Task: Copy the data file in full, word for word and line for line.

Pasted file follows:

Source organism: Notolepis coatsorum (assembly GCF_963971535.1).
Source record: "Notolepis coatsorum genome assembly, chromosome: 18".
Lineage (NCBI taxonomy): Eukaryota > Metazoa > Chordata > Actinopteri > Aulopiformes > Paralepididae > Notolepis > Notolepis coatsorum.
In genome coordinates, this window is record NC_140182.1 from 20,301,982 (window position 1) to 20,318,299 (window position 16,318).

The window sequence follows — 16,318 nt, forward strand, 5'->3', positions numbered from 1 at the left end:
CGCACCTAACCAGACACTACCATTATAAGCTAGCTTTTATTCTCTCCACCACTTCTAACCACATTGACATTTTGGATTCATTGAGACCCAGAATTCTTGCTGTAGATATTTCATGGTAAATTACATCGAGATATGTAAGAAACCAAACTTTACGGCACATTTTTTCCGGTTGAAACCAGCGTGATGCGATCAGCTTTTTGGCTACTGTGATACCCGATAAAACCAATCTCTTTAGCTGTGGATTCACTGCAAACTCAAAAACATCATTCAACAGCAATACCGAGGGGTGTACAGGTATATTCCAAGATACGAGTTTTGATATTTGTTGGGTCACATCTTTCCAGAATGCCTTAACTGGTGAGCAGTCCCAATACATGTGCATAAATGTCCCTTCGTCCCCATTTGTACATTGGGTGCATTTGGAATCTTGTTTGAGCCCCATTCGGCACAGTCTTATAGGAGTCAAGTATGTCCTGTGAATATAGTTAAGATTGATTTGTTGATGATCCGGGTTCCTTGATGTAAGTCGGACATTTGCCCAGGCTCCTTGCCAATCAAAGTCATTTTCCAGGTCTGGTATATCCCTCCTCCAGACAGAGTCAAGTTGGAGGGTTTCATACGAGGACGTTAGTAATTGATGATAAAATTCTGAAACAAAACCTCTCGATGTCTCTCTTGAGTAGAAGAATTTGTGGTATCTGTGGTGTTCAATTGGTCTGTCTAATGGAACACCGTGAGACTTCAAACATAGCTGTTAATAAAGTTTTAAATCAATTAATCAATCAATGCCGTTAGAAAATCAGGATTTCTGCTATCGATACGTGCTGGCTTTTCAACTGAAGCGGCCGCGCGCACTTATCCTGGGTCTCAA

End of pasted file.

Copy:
Source organism: Notolepis coatsorum (assembly GCF_963971535.1).
Source record: "Notolepis coatsorum genome assembly, chromosome: 18".
Lineage (NCBI taxonomy): Eukaryota > Metazoa > Chordata > Actinopteri > Aulopiformes > Paralepididae > Notolepis > Notolepis coatsorum.
In genome coordinates, this window is record NC_140182.1 from 20,301,982 (window position 1) to 20,318,299 (window position 16,318).

The window sequence follows — 16,318 nt, forward strand, 5'->3', positions numbered from 1 at the left end:
CGCACCTAACCAGACACTACCATTATAAGCTAGCTTTTATTCTCTCCACCACTTCTAACCACATTGACATTTTGGATTCATTGAGACCCAGAATTCTTGCTGTAGATATTTCATGGTAAATTACATCGAGATATGTAAGAAACCAAACTTTACGGCACATTTTTTCCGGTTGAAACCAGCGTGATGCGATCAGCTTTTTGGCTACTGTGATACCCGATAAAACCAATCTCTTTAGCTGTGGATTCACTGCAAACTCAAAAACATCATTCAACAGCAATACCGAGGGGTGTACAGGTATATTCCAAGATACGAGTTTTGATATTTGTTGGGTCACATCTTTCCAGAATGCCTTAACTGGTGAGCAGTCCCAATACATGTGCATAAATGTCCCTTCGTCCCCATTTGTACATTGGGTGCATTTGGAATCTTGTTTGAGCCCCATTCGGCACAGTCTTATAGGAGTCAAGTATGTCCTGTGAATATAGTTAAGATTGATTTGTTGATGATCCGGGTTCCTTGATGTAAGTCGGACATTTGCCCAGGCTCCTTGCCAATCAAAGTCATTTTCCAGGTCTGGTATATCCCTCCTCCAGACAGAGTCAAGTTGGAGGGTTTCATACGAGGACGTTAGTAATTGATGATAAAATTCTGAAACAAAACCTCTCGATGTCTCTCTTGAGTAGAAGAATTTGTGGTATCTGTGGTGTTCAATTGGTCTGTCTAATGGAACACCGTGAGACTTCAAACATAGCTGTTAATAAAGTTTTAAATCAATTAATCAATCAATGCCGTTAGAAAATCAGGATTTCTGCTATCGATACGTGCTGGCTTTTCAACTGAAGCGGCCGCGCGCACTTATCCTGGGTCTCAA